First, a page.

This year, the annual two-day festival Lahooti Melo concluded with erudite sessions on wide spectrum of socio-political issues by scholarly panelists from a wide cross section of the country. The theme, An Ode To A Liberated Woman, reflected women’s empowerment in Pakistan with especial focus on harassment cases. The organizer, Saif Samejo, was inspired by the courage of survivors of sexual harassment and thus dedicated this event to them.

Every year, the festival achieves much more than a shift in the audience’s mindset. Lahooti’s stage has become a mutual ground for policymakers and artistes to address crucial issues of the society and later this exchange strongly influences their professional work & decisions.

Lahooti is carrying the flame it has lit for equity and justice forward with their agenda of redressing sexual harassment in educational institutions. There were two sessions that were interconnected in some way or the other which lead to its groundwork.

The First Session: A Dialogue on education

Sindh Minister for Education, Culture, Archives and Antiquities Department Syed Sardar Ali Shah, shared this session with celebrated music icon and education philanthropist Shahzad Roy. Mr. Sardar Shah said that Sindh, over centuries, had remained as unflinching emblem of socio-political resistance. “It is a gross misconception to misconstrue nefarious social customs as ‘culture of Sindh’-for they are not. Sindh has all along been having a culture of all positive, universal, core human values”, Shah added.

The Second Session: Gendered World of Higher Education in Sindh

The session was moderated by a well-known Pakistani Lawyer and CEO of Digital Rights Foundation Miss Nighat Dad. The Panelists included Dr. Qazi Shahid Parvaiz, Dr. Fateh M. Burfat, Dr. Binafsha Syed. Secretary Sindh Education (Schools) Dr. Qazi Shahid Pervaiz said that there existed significant measure of harassment against women at workplace; which he termed a global phenomenon. Complimenting Vice Chancellor of Sindh University, Mr. Burfat upon taking concerted efforts to curb harassment prospects at SU, Qazi stressed the need for change of male mindset in the given context.

Following this, Lahooti shared an agenda that includes some basic but important rules and policies that are surprisingly not already instituted in educational institutions, but must be applied.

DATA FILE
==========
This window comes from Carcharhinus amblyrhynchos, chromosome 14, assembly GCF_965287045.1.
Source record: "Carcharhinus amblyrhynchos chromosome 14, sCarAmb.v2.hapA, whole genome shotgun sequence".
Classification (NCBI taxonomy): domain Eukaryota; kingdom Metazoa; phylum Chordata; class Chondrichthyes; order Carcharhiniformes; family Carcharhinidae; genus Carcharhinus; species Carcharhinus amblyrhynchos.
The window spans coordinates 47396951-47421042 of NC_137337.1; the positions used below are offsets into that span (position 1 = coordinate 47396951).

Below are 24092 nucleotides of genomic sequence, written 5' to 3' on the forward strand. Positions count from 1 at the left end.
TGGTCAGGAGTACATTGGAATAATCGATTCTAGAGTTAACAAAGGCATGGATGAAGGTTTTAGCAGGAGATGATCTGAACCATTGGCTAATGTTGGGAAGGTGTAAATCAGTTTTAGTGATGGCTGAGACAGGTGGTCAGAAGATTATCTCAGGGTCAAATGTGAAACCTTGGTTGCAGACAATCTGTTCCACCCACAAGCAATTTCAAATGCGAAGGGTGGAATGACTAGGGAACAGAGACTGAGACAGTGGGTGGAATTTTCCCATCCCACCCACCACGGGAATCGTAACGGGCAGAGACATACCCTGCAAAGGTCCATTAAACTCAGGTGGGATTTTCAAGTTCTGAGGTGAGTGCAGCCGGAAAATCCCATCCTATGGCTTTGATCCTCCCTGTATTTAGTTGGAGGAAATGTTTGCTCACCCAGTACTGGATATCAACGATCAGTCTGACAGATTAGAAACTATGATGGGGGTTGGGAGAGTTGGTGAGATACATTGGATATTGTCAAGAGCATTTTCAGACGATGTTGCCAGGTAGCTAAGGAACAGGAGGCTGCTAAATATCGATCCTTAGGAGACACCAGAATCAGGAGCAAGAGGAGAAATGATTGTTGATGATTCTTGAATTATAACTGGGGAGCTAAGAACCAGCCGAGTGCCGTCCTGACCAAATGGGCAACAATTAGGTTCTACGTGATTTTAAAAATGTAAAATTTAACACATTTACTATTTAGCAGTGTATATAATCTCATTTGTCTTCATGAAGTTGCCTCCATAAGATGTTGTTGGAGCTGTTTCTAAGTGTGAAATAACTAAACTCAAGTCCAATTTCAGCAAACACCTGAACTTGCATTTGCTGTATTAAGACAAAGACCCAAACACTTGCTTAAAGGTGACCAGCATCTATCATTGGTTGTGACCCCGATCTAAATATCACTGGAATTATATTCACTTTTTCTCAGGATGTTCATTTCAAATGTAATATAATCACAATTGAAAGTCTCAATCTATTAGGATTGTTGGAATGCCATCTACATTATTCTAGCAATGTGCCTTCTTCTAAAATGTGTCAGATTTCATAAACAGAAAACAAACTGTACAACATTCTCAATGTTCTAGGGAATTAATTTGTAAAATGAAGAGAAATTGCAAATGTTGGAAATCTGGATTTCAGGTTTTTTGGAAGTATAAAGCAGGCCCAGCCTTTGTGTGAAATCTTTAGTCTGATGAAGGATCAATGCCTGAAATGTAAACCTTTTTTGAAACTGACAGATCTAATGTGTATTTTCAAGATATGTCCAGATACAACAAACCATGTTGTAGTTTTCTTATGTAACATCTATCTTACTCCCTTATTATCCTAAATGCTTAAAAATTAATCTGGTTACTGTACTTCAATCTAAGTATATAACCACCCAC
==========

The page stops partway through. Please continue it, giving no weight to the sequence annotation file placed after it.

The recommendations in the letter are aimed to fundamentally change the campus culture, by broadening the awareness of sexual harassment/assault at Education Institutes, by promoting the transparent system of inquiry and by reducing the number of such incidents at campus by taking appropriate and timely measures;

1. The rooms used by the staff i.e teaching faculty, clerks, dean’s offices, senior management, should be made with transparent/see-through walls. The recommendation has been adopted earlier by many institutions, however, in number of institutes, teachers have covered the transparent glass walls with colored papers. This action of the teachers should be strictly prohibited.

2. Professor’s famous ‘sex for marks’ phenomenon or quid pro quo harassment (this for that) is unethical, immoral and against the rules of the institutes. However, professors get away with such policies easily. It is therefore suggested;

a) The student should reserve complete rights to re-check their exam copies.

b) The assignments, projects, and exam copies to be evaluated by third party.

3. Strengthen the survivor/victims right to privacy; A victim’s decision to disclose information must be free from pressure. When a case is reported, a mediator or mediation committee should be out-sourced and confidentiality of the victim should be ensured.

4. A third party should be allowed to lodge the complaint on behalf of the student.

5. Anti sexual harassment units must be placed in all educational institutions.

Saif Samejo, the founder of Lahooti, has also mentioned how this set of recommendations has been forwarded to the Government of Sindh. After successfully getting the bill to fix marriage age as 18 for girls passed in the senate, we can safely say we have high-hopes that this action plan will be implemented too.

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